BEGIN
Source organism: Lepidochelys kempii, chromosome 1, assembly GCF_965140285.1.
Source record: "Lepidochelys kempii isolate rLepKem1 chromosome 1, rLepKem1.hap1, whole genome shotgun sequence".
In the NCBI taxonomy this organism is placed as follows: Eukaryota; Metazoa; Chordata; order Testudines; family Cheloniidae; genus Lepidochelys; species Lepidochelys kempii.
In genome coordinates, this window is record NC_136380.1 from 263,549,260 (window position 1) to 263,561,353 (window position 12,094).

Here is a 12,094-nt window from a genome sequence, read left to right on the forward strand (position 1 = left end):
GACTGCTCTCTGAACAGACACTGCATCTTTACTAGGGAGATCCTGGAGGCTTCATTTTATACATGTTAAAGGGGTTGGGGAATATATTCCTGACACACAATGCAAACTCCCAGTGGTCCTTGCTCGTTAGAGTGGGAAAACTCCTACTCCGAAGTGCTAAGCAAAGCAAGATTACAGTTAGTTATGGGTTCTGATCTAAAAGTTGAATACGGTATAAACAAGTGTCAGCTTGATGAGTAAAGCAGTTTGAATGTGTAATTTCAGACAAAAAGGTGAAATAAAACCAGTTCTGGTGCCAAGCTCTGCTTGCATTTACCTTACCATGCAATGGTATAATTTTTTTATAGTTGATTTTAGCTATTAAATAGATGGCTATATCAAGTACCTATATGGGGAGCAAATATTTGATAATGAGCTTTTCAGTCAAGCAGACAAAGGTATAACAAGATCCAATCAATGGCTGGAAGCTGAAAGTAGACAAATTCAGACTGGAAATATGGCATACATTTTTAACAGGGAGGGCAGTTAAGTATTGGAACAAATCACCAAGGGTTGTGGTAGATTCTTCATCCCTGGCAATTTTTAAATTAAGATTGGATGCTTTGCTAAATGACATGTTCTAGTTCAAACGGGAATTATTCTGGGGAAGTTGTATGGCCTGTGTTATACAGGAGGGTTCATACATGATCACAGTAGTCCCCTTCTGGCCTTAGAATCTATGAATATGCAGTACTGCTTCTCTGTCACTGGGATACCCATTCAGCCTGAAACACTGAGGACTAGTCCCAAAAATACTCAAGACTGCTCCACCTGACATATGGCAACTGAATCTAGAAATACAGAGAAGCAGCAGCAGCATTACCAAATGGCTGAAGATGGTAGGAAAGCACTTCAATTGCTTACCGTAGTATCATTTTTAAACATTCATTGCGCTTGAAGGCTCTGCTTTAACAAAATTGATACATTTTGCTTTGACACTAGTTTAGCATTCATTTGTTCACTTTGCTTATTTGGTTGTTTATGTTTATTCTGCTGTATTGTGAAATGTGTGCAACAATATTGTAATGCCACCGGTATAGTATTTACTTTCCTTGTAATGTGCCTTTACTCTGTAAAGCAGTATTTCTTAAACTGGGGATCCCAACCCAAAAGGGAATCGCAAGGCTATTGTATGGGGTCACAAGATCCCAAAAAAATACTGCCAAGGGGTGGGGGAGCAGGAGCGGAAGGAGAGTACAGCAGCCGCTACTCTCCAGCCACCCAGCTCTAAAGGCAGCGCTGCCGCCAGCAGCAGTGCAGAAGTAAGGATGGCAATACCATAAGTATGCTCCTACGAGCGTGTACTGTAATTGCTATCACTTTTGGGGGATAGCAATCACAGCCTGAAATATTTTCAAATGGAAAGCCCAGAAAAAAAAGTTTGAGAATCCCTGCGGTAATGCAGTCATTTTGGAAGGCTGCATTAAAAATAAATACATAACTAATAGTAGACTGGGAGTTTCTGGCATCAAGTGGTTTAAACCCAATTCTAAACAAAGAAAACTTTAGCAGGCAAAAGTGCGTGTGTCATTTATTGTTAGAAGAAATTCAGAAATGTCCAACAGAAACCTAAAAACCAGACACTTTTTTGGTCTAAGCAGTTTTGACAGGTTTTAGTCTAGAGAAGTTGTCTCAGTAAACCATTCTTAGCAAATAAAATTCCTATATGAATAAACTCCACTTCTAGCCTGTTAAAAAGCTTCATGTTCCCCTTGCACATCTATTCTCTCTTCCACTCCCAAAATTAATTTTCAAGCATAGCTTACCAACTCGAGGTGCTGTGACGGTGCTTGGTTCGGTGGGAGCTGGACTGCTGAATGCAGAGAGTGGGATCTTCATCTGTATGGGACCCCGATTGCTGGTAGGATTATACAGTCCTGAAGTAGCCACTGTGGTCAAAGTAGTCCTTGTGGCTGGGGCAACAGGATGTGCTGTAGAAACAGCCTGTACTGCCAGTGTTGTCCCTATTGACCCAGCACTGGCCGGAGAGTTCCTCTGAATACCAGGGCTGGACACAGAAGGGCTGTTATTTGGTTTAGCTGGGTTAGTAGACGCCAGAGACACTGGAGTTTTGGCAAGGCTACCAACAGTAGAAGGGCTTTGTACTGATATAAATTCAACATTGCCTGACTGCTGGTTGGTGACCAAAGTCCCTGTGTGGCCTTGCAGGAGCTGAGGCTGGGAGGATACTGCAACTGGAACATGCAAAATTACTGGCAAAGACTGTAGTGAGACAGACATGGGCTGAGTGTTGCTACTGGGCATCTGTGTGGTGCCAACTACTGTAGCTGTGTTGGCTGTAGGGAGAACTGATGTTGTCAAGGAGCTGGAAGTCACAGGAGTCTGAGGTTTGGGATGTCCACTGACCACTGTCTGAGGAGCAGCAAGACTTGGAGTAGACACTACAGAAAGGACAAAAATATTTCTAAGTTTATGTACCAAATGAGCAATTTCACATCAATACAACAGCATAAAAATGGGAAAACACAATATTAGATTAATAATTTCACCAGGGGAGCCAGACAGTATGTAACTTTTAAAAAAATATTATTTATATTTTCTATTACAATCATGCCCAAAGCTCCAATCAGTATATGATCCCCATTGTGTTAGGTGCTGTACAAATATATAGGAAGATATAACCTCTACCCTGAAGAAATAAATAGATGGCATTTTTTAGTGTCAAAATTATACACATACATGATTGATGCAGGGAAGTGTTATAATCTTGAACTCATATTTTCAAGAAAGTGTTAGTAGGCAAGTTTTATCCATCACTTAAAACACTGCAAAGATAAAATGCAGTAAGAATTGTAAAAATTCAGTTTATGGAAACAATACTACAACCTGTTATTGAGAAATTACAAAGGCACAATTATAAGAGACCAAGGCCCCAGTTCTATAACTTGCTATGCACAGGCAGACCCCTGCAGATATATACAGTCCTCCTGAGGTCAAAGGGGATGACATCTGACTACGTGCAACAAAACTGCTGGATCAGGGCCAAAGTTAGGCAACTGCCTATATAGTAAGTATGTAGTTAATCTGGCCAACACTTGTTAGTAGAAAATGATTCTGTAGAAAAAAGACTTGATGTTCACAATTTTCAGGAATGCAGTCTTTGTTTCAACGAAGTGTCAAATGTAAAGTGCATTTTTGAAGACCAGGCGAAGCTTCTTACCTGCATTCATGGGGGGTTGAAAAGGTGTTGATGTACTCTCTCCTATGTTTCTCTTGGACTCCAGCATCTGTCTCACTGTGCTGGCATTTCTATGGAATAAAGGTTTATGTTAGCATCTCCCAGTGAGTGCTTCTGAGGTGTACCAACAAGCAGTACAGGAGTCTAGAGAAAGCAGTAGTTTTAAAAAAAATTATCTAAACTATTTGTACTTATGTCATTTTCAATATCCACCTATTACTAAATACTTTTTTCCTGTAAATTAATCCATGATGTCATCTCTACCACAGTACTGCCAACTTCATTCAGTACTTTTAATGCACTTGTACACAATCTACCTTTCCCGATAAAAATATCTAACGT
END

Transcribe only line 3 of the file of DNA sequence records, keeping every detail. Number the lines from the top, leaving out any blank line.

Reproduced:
In the NCBI taxonomy this organism is placed as follows: Eukaryota; Metazoa; Chordata; order Testudines; family Cheloniidae; genus Lepidochelys; species Lepidochelys kempii.